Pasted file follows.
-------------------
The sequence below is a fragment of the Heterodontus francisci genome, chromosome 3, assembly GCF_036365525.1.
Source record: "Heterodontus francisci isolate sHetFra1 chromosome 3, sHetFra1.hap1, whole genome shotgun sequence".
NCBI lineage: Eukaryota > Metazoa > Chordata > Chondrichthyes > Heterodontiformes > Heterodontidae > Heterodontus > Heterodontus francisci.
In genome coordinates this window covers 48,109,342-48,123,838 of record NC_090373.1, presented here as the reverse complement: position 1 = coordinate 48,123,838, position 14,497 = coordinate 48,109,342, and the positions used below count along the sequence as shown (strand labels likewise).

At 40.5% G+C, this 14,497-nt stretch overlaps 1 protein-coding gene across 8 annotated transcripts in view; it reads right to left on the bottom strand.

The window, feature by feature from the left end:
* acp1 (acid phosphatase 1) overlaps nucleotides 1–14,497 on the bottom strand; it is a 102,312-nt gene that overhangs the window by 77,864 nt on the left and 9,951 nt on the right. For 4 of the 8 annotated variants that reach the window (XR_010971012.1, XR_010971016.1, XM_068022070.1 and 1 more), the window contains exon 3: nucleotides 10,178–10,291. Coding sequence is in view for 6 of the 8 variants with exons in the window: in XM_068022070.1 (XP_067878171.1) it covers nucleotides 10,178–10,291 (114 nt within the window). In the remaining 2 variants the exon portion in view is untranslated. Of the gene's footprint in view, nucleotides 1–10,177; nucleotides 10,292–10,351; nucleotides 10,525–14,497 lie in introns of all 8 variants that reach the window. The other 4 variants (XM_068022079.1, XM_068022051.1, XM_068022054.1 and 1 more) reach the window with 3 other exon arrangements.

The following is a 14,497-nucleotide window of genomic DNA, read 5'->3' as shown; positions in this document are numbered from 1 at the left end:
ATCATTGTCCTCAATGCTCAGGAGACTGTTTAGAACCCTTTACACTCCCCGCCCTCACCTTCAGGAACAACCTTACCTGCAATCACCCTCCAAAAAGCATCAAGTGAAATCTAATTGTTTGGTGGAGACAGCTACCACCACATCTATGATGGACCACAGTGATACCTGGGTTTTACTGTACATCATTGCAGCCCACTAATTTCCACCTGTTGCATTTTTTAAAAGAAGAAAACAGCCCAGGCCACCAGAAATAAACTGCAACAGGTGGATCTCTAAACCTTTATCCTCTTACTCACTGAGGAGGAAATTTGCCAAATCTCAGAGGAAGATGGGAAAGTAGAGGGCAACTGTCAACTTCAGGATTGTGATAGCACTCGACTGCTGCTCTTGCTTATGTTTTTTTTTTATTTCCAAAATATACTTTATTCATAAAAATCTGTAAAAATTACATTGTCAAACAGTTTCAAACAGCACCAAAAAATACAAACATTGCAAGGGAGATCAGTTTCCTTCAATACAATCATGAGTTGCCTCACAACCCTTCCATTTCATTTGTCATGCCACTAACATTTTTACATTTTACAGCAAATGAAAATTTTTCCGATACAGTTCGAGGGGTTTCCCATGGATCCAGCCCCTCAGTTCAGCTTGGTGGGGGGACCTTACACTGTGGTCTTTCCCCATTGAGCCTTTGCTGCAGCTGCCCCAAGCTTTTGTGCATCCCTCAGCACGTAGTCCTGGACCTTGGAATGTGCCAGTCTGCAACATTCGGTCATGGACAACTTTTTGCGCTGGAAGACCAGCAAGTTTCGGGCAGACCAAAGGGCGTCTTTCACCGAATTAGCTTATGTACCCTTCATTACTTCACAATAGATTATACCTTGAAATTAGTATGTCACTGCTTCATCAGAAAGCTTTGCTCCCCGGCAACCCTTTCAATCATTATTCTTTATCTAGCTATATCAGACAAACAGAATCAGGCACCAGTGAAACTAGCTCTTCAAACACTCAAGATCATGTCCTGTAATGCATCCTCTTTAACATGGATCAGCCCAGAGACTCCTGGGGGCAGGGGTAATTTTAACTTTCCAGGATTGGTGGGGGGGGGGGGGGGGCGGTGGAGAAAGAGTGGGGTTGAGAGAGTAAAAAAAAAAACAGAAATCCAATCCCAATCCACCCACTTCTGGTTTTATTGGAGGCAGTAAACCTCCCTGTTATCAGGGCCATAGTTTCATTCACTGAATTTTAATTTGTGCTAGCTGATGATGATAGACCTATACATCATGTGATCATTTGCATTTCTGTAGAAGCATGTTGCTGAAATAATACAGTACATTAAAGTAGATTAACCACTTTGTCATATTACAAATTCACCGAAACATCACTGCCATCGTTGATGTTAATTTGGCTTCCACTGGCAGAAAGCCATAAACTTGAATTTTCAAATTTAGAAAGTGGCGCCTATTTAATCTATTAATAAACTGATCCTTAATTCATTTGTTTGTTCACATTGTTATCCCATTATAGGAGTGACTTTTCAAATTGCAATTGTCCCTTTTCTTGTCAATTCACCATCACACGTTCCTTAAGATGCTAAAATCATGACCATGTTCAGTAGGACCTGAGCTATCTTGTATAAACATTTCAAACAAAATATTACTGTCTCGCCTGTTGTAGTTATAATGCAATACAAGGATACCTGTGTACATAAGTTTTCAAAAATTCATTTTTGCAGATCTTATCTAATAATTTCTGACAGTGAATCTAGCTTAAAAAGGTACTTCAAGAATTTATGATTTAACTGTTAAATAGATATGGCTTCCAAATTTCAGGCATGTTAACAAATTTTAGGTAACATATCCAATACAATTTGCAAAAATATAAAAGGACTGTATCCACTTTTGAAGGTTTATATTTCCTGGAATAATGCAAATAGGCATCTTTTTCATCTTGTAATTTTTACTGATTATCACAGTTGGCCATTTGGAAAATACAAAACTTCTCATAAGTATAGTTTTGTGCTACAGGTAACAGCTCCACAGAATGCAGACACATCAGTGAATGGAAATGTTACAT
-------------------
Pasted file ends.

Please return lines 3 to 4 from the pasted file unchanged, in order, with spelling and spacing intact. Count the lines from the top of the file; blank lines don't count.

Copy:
NCBI lineage: Eukaryota > Metazoa > Chordata > Chondrichthyes > Heterodontiformes > Heterodontidae > Heterodontus > Heterodontus francisci.
In genome coordinates this window covers 48,109,342-48,123,838 of record NC_090373.1, presented here as the reverse complement: position 1 = coordinate 48,123,838, position 14,497 = coordinate 48,109,342, and the positions used below count along the sequence as shown (strand labels likewise).